The Royal is a time of wrapping up things for the season, and in the case of McLain, that’s more than just a year-end deal. As Rothchild rests until the Florida circuit starts, McLain is striking out on a new path.
So he won’t be riding his Olympic mount, Antares, any more, since he was part of the Grant Road Partnership with the Dinans. (Rothchild is still there for him; that horse belongs to the Sagamore Farm.)
When I asked Katie whether she would ride Antares, she replied that she doesn’t know, since she’s busy with school at the moment and focusing on that. Of course, she has some wonderful horses of her own, including Nougat du Vallet, who won the grand prix at the National last weekend, and Glory Days, the gutsy gray on which she won the $50,000 Weston Open here Friday night. That was very different; it was ostensibly a one-round speed class, but she and Laura Kraut (Woodstock) logged the same time in the first round (what are the odds?), so they jumped off and Laura had a rail down to leave Katie triumphant.
The time McLain and Katie spent working together over the last three years obviously was very fruitful.
As McLain noted, “Katie’s an incredible student, a very smart girl, very determined, a very hard worker. I think she’s going to go on and have a lot of success. I’m thrilled with what she’s done, it’s been a wonderful way to finish.”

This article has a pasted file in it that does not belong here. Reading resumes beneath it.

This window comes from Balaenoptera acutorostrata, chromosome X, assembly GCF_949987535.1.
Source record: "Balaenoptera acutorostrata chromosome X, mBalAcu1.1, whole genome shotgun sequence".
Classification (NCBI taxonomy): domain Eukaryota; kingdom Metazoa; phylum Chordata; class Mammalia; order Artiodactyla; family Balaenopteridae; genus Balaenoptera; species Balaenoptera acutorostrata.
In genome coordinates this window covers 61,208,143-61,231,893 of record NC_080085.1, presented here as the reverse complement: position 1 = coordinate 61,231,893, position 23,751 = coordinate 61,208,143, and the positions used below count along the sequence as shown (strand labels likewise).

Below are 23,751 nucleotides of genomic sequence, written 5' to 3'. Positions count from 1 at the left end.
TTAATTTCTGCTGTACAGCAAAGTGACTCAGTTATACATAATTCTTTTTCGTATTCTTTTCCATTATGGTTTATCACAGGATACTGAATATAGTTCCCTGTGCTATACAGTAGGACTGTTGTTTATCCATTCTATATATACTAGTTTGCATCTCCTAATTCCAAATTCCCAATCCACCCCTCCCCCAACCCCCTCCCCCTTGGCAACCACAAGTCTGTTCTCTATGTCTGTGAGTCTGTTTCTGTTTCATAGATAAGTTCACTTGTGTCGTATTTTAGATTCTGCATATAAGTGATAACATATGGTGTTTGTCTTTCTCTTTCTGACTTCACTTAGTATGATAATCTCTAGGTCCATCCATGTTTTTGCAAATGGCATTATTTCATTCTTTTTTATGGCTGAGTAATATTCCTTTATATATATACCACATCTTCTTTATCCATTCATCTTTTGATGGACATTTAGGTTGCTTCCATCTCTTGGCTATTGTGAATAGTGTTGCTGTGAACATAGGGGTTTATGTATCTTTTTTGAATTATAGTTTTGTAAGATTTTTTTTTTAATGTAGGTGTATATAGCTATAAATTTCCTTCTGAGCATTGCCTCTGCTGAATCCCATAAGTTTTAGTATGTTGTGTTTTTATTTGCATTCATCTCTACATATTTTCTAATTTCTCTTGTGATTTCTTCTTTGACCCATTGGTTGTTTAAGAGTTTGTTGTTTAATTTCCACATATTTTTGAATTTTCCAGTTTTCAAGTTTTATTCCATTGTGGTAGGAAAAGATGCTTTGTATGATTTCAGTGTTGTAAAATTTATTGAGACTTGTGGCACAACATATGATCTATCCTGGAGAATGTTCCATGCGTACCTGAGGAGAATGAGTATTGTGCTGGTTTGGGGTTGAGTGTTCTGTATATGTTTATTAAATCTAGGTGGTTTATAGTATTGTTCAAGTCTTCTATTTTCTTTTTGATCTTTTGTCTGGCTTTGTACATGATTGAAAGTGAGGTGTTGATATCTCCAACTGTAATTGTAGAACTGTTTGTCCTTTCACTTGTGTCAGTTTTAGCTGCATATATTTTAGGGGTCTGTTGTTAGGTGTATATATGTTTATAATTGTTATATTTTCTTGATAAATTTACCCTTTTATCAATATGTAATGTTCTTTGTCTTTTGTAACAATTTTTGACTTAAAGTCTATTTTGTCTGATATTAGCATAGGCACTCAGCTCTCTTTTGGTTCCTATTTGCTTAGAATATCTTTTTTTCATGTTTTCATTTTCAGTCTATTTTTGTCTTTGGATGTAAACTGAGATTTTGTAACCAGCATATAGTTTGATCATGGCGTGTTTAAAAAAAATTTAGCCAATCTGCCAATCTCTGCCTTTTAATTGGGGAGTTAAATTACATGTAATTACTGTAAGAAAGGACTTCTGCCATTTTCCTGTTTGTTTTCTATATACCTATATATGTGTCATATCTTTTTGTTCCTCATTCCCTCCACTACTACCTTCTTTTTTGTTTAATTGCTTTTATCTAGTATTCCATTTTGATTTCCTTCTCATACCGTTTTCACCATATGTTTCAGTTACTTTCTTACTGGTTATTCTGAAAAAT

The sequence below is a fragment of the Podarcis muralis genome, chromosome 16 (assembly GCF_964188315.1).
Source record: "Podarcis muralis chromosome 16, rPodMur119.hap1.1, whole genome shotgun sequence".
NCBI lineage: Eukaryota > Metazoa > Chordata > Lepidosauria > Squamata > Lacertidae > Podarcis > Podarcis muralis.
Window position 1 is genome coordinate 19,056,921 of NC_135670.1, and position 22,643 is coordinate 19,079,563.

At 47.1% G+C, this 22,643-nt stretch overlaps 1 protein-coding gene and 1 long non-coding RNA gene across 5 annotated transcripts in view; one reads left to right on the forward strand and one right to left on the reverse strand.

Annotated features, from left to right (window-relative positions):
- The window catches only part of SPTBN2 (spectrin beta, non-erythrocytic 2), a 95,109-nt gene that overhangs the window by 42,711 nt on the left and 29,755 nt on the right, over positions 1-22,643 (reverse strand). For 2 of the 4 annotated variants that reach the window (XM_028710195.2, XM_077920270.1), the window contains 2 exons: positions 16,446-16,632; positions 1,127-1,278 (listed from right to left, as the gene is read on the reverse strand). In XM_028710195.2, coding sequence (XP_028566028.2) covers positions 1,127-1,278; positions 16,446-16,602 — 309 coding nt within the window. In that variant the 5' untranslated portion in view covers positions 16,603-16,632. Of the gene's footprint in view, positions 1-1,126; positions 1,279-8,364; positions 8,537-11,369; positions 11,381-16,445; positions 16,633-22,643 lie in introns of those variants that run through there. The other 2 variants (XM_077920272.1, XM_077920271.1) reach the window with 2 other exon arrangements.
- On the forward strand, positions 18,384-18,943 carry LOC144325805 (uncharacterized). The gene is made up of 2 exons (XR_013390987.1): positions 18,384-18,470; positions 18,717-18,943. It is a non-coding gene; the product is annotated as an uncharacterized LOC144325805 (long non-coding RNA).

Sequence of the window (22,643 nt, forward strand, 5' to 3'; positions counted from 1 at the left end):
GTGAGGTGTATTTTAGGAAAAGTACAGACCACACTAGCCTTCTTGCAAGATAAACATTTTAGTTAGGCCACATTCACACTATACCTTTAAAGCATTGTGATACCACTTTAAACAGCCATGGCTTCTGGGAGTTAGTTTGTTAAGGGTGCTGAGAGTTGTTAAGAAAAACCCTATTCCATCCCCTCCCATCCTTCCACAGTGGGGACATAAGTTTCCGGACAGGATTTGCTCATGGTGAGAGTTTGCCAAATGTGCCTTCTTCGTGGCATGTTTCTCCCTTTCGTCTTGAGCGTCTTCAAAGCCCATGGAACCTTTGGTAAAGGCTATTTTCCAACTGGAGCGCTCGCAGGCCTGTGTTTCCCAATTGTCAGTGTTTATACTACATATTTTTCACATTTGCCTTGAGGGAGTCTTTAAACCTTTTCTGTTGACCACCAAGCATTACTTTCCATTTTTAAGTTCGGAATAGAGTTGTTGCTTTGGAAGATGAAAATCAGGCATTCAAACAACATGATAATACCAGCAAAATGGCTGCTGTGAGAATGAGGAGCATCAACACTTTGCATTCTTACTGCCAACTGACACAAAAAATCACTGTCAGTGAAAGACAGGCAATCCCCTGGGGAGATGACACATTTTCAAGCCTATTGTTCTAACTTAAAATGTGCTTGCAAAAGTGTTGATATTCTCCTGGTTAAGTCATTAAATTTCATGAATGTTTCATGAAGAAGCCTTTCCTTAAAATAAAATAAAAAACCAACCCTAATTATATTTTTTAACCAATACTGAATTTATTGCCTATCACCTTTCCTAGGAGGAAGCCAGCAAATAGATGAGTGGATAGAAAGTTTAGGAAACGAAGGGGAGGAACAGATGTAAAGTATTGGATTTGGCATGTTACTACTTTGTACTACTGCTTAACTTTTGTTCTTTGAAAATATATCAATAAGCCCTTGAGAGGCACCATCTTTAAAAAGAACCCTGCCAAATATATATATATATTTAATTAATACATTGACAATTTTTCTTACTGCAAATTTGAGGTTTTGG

He added, however, “I’m also a firm believer that to go to the next level, she needs to get a different point of view. Within a realm of classic horsemanship and riding, there’s a few different ways to do it, and if you only hear from one person, you can’t really develop your knowledge.”
For her part, said Katie (who commuted to the show from Boston, where she attends Harvard), “McLain’s done a lot for me.” She noted that when they started together, she was still doing junior jumpers and just getting involved with grands prix.
“McLain has not only taught me a lot about what it takes to do the sport at a very high level, but also what it takes to be a competitor. I’ve had a great experience training with him and so I’m very thankful for that.”
I have to emphasize that Michel Vaillancourt has done an absolutely amazing job with the courses. Each one was a challenge that made the game so interesting. What an inventive mind he has. The course designer is the architect of the exciting evenings of show jumping, and he really outdid even himself here this year. I’ll let you in on the conversation we had after the last class, the $75,000 Ricoh Big Ben Challenge.